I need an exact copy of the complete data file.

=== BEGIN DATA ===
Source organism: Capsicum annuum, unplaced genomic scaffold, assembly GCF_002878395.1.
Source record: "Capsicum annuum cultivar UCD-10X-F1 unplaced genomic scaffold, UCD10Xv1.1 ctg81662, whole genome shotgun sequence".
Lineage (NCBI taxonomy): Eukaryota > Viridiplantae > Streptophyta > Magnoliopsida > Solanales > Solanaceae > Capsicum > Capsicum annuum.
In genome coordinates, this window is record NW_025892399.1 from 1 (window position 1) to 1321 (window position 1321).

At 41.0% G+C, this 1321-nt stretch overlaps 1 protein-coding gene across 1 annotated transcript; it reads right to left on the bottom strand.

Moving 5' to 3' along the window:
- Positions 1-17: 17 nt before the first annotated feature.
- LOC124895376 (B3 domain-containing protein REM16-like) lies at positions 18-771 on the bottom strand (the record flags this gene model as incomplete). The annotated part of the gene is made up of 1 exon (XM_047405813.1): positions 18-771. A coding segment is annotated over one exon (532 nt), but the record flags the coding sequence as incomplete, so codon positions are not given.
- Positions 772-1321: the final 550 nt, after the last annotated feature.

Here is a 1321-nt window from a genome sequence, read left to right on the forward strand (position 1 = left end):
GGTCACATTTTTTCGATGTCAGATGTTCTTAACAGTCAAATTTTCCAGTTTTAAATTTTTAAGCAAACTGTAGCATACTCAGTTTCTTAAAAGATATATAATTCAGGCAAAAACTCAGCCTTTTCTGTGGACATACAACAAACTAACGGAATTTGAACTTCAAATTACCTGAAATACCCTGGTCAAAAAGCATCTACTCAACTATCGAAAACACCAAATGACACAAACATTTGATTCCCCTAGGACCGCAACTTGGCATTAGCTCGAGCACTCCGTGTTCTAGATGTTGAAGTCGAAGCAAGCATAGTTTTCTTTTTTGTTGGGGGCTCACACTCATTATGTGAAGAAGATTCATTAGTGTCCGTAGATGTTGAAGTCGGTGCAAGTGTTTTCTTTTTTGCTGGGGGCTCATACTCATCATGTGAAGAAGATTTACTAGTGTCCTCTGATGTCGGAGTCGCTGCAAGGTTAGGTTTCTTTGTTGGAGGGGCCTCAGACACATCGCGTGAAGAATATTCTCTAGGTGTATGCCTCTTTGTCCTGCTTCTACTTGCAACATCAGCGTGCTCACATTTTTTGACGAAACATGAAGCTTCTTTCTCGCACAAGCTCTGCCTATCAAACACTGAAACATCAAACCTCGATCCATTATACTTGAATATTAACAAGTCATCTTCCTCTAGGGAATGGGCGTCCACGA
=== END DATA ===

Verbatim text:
Source organism: Capsicum annuum, unplaced genomic scaffold, assembly GCF_002878395.1.
Source record: "Capsicum annuum cultivar UCD-10X-F1 unplaced genomic scaffold, UCD10Xv1.1 ctg81662, whole genome shotgun sequence".
Lineage (NCBI taxonomy): Eukaryota > Viridiplantae > Streptophyta > Magnoliopsida > Solanales > Solanaceae > Capsicum > Capsicum annuum.
In genome coordinates, this window is record NW_025892399.1 from 1 (window position 1) to 1321 (window position 1321).

At 41.0% G+C, this 1321-nt stretch overlaps 1 protein-coding gene across 1 annotated transcript; it reads right to left on the bottom strand.

Moving 5' to 3' along the window:
- Positions 1-17: 17 nt before the first annotated feature.
- LOC124895376 (B3 domain-containing protein REM16-like) lies at positions 18-771 on the bottom strand (the record flags this gene model as incomplete). The annotated part of the gene is made up of 1 exon (XM_047405813.1): positions 18-771. A coding segment is annotated over one exon (532 nt), but the record flags the coding sequence as incomplete, so codon positions are not given.
- Positions 772-1321: the final 550 nt, after the last annotated feature.

Here is a 1321-nt window from a genome sequence, read left to right on the forward strand (position 1 = left end):
GGTCACATTTTTTCGATGTCAGATGTTCTTAACAGTCAAATTTTCCAGTTTTAAATTTTTAAGCAAACTGTAGCATACTCAGTTTCTTAAAAGATATATAATTCAGGCAAAAACTCAGCCTTTTCTGTGGACATACAACAAACTAACGGAATTTGAACTTCAAATTACCTGAAATACCCTGGTCAAAAAGCATCTACTCAACTATCGAAAACACCAAATGACACAAACATTTGATTCCCCTAGGACCGCAACTTGGCATTAGCTCGAGCACTCCGTGTTCTAGATGTTGAAGTCGAAGCAAGCATAGTTTTCTTTTTTGTTGGGGGCTCACACTCATTATGTGAAGAAGATTCATTAGTGTCCGTAGATGTTGAAGTCGGTGCAAGTGTTTTCTTTTTTGCTGGGGGCTCATACTCATCATGTGAAGAAGATTTACTAGTGTCCTCTGATGTCGGAGTCGCTGCAAGGTTAGGTTTCTTTGTTGGAGGGGCCTCAGACACATCGCGTGAAGAATATTCTCTAGGTGTATGCCTCTTTGTCCTGCTTCTACTTGCAACATCAGCGTGCTCACATTTTTTGACGAAACATGAAGCTTCTTTCTCGCACAAGCTCTGCCTATCAAACACTGAAACATCAAACCTCGATCCATTATACTTGAATATTAACAAGTCATCTTCCTCTAGGGAATGGGCGTCCACGA